In Petaluma, butter and eggs still reign

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Editor’s note: This is part 2 in a series on Petaluma’s changing agricultural landscape.

When Bob McCoy was a young man in Petaluma, the city’s butter and egg economy was thriving.

“There wasn’t anything else to do but work in the chicken industry,” said McCoy, who started his career as a poultry farmer on 3½-acre ranch outside Petaluma.

In the past six decades, McCoy’s Poultry Services has grown to a 32-acre organic farm that houses 150,000 chickens and sources to Petaluma Poultry. Now 78, McCoy is joining the aging ranks of legacy farmers that are looking to the future in an evolving industry.

Amid a battle with cancer, McCoy said his two children will helm his Jewett Road operation, which he described as one of the few small-scale poultry farms left in the area. Though he outlined a competitive market, he sees new, small producers as a pillar in the agricultural sector.

“These small farms are now doing organic eggs and raising organic cattle, and I think there’s room for it as a specialized thing,” he said. “I think they’ve got a great role in it and they’re going to be the foundation of the organic world.”

Those emerging producers, backed by grassroots organizations such as the Farmers Guild, similarly see themselves as being on the precipice of redefining an industry fronted by farmers whose average age is nearing 60. Though younger agrarians face stark challenges, advocates like Farmers Guild Executive Director Evan Wiig say the next generation is tasked with sowing the seeds for sustainable practices while creating viable economic strategies for preserving farmland and feeding the nation.

For Straus Family Creamery founder Albert Straus, credited with pioneering the organic milk movement, creating a road map for both his own operation and the larger industry is key. His business became the first 100-percent certified organic creamery in the nation, and he still places a high value on innovation.

His creamery draws milk from area dairies, and the model he uses is one that turns a profit while helping farmers reinvest in their infrastructure and succession planning, he said.

“I haven’t given up (on small-scale farms) — there is room and what we’re trying to do is help the smaller-scale farms,” he said. “We have three newer farmers that are supplying us milk. There are huge challenges for them. We want to help the next generation get going.”

As he plans for the growth of his own business and moving facilities to Santa Rosa, he also advocates for increased education and internship opportunities to help high school and college students to succeed in agriculture. The milk industry in 2015 made up more than $119 million of Sonoma County’s overall $756 million dollar agricultural sector, according to county data.

Once regarded as the egg capital of the world, Petaluma’s egg basket has shrunk from its heyday in the 1940s and 1950s, when more than 2,700 small farmers thrived in the North Bay, said Arnie Riebli, a fourth-generation Sonoma County egg farmer and a partner in Petaluma’s Sunrise Farms. The industry is now dominated by two producers, including his own Sunrise Farms which produces a million eggs a day, he said.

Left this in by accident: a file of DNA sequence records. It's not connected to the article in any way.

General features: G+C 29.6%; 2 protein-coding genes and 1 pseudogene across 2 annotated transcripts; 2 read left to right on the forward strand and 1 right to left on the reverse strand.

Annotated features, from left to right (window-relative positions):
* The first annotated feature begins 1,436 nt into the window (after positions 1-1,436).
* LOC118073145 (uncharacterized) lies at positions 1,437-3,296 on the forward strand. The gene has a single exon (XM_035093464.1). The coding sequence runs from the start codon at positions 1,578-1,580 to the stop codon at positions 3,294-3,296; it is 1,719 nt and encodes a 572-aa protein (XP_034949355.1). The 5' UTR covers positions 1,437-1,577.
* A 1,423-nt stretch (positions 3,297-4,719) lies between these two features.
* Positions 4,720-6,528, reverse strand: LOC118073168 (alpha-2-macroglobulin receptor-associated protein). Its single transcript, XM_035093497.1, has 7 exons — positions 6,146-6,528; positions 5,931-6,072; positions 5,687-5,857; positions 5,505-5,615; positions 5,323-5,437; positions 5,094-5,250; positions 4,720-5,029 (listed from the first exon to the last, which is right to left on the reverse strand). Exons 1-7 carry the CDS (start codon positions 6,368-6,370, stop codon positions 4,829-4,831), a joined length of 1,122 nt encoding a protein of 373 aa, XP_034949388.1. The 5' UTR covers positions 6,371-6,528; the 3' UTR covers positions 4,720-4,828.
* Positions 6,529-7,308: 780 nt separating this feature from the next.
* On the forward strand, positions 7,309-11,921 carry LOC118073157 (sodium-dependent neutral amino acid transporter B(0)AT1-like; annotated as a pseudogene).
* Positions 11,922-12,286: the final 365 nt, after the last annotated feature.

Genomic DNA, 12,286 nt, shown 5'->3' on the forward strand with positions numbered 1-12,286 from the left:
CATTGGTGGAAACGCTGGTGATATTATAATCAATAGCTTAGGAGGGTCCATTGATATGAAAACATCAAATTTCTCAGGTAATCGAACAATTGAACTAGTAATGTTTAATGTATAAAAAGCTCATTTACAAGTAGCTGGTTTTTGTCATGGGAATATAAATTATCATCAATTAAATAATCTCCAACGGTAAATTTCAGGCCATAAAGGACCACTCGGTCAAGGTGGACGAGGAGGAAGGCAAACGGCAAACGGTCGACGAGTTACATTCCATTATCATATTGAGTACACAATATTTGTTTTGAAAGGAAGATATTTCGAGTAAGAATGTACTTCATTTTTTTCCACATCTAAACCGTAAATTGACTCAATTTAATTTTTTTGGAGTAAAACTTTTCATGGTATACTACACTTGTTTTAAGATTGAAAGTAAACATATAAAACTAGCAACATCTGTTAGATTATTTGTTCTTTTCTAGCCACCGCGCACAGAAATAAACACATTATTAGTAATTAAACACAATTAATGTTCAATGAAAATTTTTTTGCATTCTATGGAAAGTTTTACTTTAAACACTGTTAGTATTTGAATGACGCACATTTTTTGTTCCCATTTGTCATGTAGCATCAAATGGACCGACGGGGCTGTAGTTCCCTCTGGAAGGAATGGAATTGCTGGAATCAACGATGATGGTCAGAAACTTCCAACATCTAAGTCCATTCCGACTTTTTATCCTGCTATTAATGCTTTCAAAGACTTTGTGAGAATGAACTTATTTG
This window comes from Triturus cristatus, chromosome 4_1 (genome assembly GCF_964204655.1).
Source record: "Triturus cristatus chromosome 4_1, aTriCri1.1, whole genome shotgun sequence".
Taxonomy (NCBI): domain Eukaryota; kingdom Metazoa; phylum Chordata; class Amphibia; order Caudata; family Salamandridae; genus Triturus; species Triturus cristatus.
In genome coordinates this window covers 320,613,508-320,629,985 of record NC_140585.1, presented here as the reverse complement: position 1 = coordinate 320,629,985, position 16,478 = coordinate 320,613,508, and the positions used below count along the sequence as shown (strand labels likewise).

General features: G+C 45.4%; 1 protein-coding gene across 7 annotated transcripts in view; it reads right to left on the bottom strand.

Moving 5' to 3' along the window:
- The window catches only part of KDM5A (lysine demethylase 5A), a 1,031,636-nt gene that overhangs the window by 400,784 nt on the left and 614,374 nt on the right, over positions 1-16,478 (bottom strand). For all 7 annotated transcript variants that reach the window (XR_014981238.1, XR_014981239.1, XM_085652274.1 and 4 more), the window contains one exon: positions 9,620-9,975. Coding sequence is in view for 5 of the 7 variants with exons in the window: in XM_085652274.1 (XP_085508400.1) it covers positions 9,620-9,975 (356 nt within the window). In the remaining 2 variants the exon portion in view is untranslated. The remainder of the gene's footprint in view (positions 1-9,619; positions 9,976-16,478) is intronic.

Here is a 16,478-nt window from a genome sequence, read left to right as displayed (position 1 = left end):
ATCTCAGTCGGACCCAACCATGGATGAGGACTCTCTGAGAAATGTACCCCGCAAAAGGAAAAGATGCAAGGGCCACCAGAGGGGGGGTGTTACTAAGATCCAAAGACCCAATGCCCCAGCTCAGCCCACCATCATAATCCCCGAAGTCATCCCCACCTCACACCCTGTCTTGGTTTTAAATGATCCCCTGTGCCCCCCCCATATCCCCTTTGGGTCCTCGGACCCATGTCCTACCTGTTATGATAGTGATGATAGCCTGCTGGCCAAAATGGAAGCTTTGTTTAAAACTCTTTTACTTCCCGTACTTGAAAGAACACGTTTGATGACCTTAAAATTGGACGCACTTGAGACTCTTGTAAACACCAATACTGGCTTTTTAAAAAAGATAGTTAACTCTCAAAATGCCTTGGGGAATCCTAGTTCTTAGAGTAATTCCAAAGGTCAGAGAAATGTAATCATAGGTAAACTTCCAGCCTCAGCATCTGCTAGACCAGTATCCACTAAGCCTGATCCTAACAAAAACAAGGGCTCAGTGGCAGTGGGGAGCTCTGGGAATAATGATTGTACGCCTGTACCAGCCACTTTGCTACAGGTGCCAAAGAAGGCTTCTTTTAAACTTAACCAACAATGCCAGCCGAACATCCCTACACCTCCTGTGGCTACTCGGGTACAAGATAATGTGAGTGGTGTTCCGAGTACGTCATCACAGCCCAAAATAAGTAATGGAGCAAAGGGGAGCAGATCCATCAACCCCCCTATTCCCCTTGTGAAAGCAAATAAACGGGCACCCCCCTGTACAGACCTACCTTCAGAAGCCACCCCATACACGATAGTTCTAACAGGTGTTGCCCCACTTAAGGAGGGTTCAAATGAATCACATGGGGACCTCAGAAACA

According to a 2015 Sonoma County crop report, the $53.2 million commercial egg production industry remains a “critical part of the agricultural system.”

Riebli, a past president and current board member of the Association of California Egg Farmers, said he doesn’t consider Petaluma to be a conducive incubator for successful upstart egg operations. Land costs remain high, as do operational costs while the industry requires a tireless jack-of-all-trades mentality in business and farming.

“There’s an old adage that if you want to become a millionaire in the egg business, the first thing you do is start with $20 million,” he said. “It’s just so capital intensive, and that’s probably the biggest detriment to anyone trying to get into the business.”

Reibli, 75, is focused on the next chapter for his own business, recently bringing on two additional partners in their early 50s, he said.

For Green String Farm co-founder Bob Cannard, a future with sustainable practices, educated consumers and engaged young farmers is vital.

“There’s great hope and great potential,” said Cannard, who is regarded as a visionary in the sustainable farming realm. “It’s really up to the consciousness of people to grow stuff and have that connectivity with the consumer — people that are willing to buy it and don’t want to go to the store but want to go to a farm and know where their food comes from. There are good, educated people in the county that appreciate it and understand.”

In addition to tending to his 140-acre Old Adobe Road farm, Cannard runs the Green String Institute, a nearly decade-old quarterly internship program where he’s educated an estimated 360 students. His attendees are a mix of members of multi-generational families seeking a new outlook and those who are new to the field, he said.

As a teacher, Cannard, 64, does his best to impart the wisdom that’s taken root during decades of farming to help bolster success and innovation, which he said often comes from diversified operations.

“More small minds working independently are far more likely to come up with innovative processes to increase economics and decrease drudgery,” he said.

Kim Vail, the executive director of the Sonoma County Farm Bureau, a century-old nonprofit that advocates for the county’s producers, said though there are challenges for new farmers, his vision of the future includes a diverse mix of producers.

“This is an amazing area to be in agriculture,” he said. “There’s an opportunity for everyone.”

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